By Don Miller
The United Kingdom's mounting pile of government IOUs toppled it from the list of countries holding the highest-rated credit today (Thursday), which resulted inlowering its outlook on the United Kingdom's debt to "negative" from "stable."
The downgrade has both financial and political ramifications. It is sure to increase the country's cost of borrowing and may even boost the out-of-favor Conservative Party to victory in the next election, which may come as early as next year.
Even though the agency reaffirmed its 'AAA' long-term and 'A-1+' short-term credit ratings for the United Kingdom, the downgrade may be cause for alarm among its debt holders and citizens.
"We have revised the outlook on the U.K. to negative due to our view that, even assuming additional fiscal tightening, the net general government debt burden could approach 100% of GDP and remain near that level in the medium term," Standard & Poor's credit analyst David Beers said in a statement, according to Reuters.
S&P questions the government's stance regarding "how quickly the erosion in the government's revenue base may be repaired, the extent to which the growth in government spending can be curtailed, and consequently the pace at which historically high fiscal deficits are likely to narrow," Beers said in the statement.
Just minutes before S&P announced the ratings cut, the government released figures that revealed the budget deficit hit $13.4 billion (8.5 billion pounds) in April, the most for that month since records began.
Government bond futures, British share prices and the pound fell sharply after the S&P announcement.
Britain's finance minister Alistair Darling said the economic future is still not clear and S&P could reverse itself if the United Kingdom is able to make significant progress towards reducing its budget deficit to its stated goal of $276 billion (175 billion pounds) this year.
The government has launched a program of quantitative easing to buy a record $340 billion (220 billion pounds) in government bonds, which has ballooned the deficit. Some analysts have criticized the program and characterized government projections that deficits would shrink in the future and spark economic growth as unrealistic.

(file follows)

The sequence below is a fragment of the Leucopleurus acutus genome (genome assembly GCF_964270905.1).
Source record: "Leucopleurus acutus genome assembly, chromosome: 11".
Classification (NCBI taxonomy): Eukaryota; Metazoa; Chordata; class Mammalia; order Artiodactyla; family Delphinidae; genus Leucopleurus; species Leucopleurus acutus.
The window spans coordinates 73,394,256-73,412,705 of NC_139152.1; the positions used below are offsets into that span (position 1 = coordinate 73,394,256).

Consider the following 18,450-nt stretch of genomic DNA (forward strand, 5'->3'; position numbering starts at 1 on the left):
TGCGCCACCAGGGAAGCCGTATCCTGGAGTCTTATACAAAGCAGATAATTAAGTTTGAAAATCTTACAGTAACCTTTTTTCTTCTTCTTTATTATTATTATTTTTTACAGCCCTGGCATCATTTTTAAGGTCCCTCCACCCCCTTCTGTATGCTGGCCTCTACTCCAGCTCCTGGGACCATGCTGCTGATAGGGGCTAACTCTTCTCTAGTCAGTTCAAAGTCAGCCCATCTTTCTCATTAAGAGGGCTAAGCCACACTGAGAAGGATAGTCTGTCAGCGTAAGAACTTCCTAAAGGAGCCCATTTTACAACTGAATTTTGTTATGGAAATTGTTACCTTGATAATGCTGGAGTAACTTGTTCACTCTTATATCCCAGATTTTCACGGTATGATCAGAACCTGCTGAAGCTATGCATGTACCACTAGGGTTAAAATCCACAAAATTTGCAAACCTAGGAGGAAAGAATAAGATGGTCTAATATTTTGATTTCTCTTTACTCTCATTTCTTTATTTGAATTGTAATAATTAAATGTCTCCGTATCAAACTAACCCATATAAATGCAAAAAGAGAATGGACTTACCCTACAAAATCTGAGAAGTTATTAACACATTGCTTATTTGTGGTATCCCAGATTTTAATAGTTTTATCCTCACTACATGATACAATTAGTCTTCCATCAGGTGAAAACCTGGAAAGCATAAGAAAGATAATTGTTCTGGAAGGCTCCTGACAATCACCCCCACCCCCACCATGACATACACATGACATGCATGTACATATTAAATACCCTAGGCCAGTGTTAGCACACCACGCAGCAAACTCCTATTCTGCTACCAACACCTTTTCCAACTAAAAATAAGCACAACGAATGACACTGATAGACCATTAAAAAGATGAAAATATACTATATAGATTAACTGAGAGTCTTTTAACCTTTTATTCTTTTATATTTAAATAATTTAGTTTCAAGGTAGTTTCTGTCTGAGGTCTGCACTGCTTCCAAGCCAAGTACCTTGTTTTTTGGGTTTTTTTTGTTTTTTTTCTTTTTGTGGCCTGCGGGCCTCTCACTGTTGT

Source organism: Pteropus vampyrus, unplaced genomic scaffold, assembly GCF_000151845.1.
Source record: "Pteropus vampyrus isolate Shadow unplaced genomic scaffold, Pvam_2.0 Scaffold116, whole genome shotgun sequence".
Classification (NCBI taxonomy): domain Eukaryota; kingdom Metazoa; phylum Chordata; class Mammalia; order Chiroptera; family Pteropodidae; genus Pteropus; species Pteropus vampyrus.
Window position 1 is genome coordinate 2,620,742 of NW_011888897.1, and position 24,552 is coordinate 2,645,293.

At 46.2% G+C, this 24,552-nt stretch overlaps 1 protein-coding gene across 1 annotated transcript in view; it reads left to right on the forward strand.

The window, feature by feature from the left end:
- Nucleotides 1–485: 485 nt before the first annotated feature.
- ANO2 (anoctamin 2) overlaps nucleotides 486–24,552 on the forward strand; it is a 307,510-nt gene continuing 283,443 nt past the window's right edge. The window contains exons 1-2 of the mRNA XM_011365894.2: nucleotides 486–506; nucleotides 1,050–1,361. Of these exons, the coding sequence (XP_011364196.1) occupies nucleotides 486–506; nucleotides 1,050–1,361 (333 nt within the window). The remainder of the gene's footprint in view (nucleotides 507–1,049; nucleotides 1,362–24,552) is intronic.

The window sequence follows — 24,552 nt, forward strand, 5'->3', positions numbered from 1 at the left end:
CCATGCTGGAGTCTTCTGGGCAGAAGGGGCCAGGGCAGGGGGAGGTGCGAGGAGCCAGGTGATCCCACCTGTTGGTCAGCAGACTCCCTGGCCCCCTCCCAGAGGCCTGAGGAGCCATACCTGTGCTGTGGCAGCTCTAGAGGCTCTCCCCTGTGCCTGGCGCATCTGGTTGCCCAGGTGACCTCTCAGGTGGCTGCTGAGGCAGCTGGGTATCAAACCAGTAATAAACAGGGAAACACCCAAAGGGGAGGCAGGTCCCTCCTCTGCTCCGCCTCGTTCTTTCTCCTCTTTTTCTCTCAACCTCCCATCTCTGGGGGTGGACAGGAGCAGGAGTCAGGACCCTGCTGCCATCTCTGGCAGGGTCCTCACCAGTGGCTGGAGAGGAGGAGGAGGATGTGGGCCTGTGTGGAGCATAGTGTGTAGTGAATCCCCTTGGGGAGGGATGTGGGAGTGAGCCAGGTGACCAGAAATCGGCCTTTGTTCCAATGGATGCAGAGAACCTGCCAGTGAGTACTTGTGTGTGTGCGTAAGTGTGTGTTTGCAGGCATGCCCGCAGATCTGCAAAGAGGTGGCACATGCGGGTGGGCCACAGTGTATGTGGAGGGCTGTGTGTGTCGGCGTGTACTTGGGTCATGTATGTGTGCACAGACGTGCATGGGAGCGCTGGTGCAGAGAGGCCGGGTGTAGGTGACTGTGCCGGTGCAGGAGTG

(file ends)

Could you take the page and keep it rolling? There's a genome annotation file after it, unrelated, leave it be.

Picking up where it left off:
But the government is holding to its view.
"There are significant uncertainties in the global economy at the present time and S&P point out that the outlook could be revised back to stable 'if fiscal outturns are more benign than (they) currently anticipate'," a Treasury spokesman said, according to Reuters.
"The Budget set out a clear plan to halve the deficit in five years. That judgment was based on a deliberately cautious view of the public finances," the Treasury added.
S&P said Britain's high debt ratings were supported by its wealthy, diversified economy, fiscal and monetary policy flexibility, and relatively flexible product and labor markets, Reuters reported.
But in an ominous warning, S&P said that it would consider lowering the U.K.'s top-tier AAA debt rating if the next Government does not take radical measures to reduce the scale of public debt, according to the Daily Telegraph.
"The rating could be lowered if we conclude that, following the election, the next Government's fiscal consolidation plans are unlikely to put the U.K. debt burden on a secure downward trajectory," Beers said.
The specter of a divisive election - now likely in 2010 - is raising political uncertainty about how government policy may affect fiscal matters in the future.
Analysts were unsure if fallout from the economic crisis could convince voters to change parties in order to deal with the deteriorating debt situation. But S&P's downgrade is sure to bear on the minds of the victorious party.
"Whoever wins the next election, tax hikes and sharp spending cuts will be the order of the day - but today's announcement by S&P puts that much more pressure on the next government to act quickly," Colin Ellis of Daiwa Securities Group Inc. told Reuters.
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